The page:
Jeong, Choi, and Kwon: High-spatial-resolution, instantaneous passive cavitation imaging with temporal resolution in histotripsy: a simulation study



In histotripsy, a shock wave is transmitted, and the resulting inertial bubble cavitation that disrupts tissue is used for treatment. Therefore, it is necessary to detect when cavitation occurs and track the position of cavitation occurrence using a new passive cavitation (PC) imaging method.


An integrated PC image, which is constructed by collecting the focused signals at all times, does not provide information on when cavitation occurs and has poor spatial resolution. To solve this problem, we constructed instantaneous PC images by applying delay and sum beamforming at instantaneous time instants. By calculating instantaneous PC images at all data acquisition times, the proposed method can detect cavitation when it occurs by using the property that when signals from the cavitation are focused, their amplitude becomes large, and it can obtain a high-resolution PC image by masking out side lobes in the vicinity of cavitation.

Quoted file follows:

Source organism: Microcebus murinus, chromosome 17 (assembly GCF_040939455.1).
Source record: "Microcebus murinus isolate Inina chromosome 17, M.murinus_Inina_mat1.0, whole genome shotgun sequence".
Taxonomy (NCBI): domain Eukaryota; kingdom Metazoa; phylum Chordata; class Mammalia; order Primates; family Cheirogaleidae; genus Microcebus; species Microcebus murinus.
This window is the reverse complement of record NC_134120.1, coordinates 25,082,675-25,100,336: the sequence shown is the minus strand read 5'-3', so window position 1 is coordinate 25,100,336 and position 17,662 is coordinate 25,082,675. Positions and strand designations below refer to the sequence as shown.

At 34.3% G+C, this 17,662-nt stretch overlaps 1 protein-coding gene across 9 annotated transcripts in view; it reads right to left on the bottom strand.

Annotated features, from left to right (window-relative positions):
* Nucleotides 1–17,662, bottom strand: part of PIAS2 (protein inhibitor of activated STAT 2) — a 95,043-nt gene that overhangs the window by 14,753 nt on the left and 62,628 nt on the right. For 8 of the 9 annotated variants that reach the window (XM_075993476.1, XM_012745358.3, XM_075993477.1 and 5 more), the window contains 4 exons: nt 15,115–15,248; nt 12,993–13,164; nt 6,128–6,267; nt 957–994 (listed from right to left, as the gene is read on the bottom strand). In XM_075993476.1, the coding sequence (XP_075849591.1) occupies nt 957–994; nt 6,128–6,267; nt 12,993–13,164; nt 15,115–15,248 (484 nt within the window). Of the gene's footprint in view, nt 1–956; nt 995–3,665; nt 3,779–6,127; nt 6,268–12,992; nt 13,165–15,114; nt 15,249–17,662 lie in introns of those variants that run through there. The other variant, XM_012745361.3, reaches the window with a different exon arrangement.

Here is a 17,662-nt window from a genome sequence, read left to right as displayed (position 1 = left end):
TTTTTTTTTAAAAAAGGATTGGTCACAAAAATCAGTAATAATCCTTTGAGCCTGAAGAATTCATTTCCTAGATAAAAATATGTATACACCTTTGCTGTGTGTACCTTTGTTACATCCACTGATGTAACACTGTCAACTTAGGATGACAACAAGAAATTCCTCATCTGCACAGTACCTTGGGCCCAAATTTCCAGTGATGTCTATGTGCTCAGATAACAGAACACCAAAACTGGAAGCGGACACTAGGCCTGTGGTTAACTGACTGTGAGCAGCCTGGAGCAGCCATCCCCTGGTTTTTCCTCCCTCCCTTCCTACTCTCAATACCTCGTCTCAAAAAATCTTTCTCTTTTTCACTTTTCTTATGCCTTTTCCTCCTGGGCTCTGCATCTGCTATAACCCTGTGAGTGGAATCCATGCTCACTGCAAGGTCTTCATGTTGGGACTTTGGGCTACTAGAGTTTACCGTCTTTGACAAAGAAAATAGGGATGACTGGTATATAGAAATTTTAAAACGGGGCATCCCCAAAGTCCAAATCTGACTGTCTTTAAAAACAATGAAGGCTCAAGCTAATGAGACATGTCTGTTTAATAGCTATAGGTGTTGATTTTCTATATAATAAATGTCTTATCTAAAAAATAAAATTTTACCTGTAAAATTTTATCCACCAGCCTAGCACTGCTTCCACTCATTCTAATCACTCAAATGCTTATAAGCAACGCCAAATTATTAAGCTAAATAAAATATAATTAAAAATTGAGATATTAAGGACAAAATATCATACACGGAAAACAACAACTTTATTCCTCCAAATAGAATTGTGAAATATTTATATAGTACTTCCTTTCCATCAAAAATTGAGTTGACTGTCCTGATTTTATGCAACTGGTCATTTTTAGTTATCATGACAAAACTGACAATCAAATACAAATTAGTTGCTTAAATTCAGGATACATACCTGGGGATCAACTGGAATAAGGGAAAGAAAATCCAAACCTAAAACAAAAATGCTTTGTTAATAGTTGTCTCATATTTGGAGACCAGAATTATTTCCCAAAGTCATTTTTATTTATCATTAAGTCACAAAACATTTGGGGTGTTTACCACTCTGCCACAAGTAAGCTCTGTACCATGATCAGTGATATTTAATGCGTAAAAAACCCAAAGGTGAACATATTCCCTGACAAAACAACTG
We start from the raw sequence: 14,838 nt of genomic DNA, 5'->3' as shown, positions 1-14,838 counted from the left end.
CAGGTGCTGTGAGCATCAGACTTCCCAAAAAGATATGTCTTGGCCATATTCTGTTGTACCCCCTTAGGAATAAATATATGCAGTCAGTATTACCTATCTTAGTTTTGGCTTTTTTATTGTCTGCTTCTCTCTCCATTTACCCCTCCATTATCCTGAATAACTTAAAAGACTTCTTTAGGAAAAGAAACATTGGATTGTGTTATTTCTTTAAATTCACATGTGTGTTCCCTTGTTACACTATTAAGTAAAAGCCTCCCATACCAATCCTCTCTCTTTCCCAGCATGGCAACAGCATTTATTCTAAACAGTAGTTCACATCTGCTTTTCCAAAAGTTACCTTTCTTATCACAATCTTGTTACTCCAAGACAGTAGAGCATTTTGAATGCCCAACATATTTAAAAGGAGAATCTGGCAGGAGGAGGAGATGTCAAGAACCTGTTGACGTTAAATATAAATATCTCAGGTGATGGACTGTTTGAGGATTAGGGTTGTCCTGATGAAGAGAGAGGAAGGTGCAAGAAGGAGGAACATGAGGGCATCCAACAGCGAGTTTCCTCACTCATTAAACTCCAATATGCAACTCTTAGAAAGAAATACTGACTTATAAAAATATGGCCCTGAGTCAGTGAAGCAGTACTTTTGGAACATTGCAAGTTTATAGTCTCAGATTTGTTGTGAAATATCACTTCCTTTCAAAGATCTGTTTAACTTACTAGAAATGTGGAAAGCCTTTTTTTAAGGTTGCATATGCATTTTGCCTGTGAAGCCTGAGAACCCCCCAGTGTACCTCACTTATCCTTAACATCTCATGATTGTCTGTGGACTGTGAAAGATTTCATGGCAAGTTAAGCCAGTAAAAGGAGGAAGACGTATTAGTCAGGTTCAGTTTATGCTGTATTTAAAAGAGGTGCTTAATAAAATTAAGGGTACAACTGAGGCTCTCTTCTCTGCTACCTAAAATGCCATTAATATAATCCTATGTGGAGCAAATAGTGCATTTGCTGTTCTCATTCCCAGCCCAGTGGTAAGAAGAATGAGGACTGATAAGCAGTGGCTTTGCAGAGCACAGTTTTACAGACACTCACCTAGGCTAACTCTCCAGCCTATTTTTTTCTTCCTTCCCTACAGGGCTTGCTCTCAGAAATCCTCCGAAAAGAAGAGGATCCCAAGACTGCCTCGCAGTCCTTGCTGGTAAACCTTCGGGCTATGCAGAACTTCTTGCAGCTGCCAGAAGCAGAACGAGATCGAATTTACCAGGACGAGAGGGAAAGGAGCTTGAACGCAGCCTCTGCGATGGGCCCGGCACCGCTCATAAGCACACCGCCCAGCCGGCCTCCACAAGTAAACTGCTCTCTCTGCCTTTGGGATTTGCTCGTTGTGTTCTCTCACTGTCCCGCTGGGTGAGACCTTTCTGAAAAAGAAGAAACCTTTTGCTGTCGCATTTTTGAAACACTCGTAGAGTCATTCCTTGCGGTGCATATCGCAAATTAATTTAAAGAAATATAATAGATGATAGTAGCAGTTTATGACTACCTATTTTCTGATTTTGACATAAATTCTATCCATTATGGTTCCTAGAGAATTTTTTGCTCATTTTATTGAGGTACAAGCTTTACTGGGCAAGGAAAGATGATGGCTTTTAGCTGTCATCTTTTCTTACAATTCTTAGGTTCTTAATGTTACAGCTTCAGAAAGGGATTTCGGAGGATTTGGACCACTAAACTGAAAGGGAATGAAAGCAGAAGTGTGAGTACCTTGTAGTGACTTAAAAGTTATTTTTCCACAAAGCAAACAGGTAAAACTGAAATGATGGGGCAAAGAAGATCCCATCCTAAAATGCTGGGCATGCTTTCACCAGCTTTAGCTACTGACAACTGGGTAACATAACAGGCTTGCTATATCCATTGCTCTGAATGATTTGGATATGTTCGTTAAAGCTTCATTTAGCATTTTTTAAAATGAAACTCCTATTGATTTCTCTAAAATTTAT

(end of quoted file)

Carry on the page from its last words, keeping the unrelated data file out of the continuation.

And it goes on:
Ultrasound image simulation confirmed that the proposed method has higher resolution than conventional integrated PC imaging and showed that it can determine the position and time of cavitation occurrence as well as the signal strength.


Since the proposed novel PC imaging method can detect each cavitation separately when the incidence of cavitations is low, it can be used to monitor the treatment process of shock wave therapy and histotripsy, in which cavitation is an important mechanism of treatment.